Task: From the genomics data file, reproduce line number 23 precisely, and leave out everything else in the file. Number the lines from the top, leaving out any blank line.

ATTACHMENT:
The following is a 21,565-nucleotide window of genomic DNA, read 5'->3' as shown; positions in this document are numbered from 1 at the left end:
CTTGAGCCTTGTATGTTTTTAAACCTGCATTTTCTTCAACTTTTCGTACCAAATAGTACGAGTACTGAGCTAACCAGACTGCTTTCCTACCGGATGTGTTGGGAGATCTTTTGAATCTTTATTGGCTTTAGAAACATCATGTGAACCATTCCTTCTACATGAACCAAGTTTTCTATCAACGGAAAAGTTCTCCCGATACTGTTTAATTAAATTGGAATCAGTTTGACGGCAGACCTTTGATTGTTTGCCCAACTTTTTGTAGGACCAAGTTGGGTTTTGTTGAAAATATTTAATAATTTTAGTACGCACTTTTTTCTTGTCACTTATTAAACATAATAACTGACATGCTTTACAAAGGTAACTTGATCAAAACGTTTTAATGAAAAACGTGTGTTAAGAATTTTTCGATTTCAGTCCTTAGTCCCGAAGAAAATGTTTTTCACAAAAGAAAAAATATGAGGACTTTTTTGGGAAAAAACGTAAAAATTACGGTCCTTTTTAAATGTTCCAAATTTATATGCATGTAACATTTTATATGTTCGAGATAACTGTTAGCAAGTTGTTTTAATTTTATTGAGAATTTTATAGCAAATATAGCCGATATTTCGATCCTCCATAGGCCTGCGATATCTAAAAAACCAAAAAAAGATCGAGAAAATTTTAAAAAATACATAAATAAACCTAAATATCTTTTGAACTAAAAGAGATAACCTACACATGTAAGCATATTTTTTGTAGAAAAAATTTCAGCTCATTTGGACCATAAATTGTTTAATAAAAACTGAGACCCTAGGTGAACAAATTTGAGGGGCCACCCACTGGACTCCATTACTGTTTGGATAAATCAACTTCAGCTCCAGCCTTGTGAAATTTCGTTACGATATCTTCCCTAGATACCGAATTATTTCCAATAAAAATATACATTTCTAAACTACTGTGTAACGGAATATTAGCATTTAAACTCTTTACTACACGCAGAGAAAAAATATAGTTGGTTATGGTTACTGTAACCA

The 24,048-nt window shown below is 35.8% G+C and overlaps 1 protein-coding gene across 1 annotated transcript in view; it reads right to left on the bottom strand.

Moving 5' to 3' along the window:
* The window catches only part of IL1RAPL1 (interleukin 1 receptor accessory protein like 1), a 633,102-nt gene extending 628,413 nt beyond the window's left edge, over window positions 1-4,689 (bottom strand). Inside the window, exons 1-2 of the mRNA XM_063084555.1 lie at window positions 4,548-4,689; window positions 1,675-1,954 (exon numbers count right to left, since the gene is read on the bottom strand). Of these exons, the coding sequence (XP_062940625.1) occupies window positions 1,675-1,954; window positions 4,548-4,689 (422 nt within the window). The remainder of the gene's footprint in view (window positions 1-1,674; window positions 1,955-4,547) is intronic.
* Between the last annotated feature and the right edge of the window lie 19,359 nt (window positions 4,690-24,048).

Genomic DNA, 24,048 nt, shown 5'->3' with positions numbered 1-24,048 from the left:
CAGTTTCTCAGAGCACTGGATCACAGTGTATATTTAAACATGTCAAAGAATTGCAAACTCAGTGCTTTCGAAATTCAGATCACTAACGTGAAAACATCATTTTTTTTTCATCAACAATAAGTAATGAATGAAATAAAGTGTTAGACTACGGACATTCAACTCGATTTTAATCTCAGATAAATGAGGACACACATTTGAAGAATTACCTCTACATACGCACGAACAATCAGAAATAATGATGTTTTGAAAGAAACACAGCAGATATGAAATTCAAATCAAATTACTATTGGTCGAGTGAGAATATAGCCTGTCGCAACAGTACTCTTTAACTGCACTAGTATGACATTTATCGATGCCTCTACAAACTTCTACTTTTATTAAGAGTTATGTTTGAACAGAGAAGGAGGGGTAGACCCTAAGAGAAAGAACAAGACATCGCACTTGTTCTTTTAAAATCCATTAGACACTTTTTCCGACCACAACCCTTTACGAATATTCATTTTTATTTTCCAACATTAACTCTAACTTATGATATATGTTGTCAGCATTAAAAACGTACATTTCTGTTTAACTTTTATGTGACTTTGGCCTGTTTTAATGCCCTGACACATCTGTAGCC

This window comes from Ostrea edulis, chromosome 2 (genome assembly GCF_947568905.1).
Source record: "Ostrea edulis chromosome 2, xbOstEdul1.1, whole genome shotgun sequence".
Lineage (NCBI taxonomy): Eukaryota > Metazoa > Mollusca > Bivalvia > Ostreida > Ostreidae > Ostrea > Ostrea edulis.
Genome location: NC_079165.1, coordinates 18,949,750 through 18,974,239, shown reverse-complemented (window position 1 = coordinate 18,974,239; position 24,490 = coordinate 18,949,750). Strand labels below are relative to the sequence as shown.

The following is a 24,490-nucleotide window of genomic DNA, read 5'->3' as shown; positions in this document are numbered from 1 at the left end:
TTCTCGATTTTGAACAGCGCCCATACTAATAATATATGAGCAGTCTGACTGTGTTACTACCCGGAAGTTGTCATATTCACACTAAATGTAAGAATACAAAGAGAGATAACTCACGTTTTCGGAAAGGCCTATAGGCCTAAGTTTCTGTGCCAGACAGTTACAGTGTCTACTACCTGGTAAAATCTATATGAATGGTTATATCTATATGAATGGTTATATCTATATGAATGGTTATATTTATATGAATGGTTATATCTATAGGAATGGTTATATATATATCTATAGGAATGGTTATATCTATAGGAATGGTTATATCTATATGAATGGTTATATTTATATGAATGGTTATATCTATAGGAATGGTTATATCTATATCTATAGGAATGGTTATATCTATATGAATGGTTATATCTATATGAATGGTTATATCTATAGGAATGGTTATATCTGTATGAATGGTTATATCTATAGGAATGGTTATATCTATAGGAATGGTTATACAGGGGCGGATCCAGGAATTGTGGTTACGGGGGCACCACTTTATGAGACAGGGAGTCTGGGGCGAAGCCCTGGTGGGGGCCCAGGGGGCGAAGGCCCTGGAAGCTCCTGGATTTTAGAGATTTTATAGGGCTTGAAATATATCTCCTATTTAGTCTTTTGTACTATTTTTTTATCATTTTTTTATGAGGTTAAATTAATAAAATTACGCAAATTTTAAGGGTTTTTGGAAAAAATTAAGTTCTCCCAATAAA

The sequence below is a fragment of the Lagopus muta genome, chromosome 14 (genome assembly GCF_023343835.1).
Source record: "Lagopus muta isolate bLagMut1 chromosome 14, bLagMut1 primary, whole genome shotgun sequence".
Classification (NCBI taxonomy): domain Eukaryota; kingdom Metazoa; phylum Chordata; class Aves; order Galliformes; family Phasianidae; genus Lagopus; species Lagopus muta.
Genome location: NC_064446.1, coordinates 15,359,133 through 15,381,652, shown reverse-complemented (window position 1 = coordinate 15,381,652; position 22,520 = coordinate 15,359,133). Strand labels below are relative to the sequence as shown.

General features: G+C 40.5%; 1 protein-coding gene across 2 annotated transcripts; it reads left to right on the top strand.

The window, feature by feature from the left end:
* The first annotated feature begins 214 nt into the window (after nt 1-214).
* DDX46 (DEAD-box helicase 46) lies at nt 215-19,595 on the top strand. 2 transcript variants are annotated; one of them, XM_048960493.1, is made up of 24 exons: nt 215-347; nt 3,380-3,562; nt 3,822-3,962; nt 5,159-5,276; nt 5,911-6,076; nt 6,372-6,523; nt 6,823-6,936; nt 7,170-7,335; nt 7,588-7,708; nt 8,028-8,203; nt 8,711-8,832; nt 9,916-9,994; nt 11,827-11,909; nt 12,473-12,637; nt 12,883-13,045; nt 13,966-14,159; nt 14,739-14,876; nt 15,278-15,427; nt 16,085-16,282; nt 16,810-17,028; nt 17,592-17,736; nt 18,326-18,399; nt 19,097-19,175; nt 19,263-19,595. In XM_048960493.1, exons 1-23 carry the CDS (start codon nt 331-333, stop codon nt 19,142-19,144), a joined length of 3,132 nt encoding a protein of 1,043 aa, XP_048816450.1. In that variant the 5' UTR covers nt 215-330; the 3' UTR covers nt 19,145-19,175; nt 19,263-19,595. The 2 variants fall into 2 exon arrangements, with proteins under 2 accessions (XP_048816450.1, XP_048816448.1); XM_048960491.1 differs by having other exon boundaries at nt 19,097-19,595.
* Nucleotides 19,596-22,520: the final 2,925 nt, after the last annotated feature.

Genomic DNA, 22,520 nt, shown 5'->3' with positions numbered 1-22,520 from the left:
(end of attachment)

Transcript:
* Nucleotides 19,596-22,520: the final 2,925 nt, after the last annotated feature.